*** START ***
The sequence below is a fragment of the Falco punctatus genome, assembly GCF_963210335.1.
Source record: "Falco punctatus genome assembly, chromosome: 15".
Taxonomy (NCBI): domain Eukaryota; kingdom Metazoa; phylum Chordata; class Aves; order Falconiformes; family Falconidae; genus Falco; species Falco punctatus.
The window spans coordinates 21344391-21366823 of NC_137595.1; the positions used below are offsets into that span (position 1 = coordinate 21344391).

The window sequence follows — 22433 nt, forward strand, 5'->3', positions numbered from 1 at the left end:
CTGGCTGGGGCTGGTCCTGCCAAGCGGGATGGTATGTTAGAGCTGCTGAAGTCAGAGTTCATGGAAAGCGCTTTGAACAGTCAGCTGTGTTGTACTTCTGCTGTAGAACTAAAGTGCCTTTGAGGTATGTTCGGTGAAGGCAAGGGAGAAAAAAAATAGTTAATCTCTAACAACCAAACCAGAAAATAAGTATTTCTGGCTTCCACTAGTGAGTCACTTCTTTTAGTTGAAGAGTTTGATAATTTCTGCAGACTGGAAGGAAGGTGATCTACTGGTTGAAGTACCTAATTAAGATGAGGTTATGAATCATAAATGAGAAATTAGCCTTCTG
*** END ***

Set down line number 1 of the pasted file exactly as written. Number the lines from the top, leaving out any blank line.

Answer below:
The sequence below is a fragment of the Falco punctatus genome, assembly GCF_963210335.1.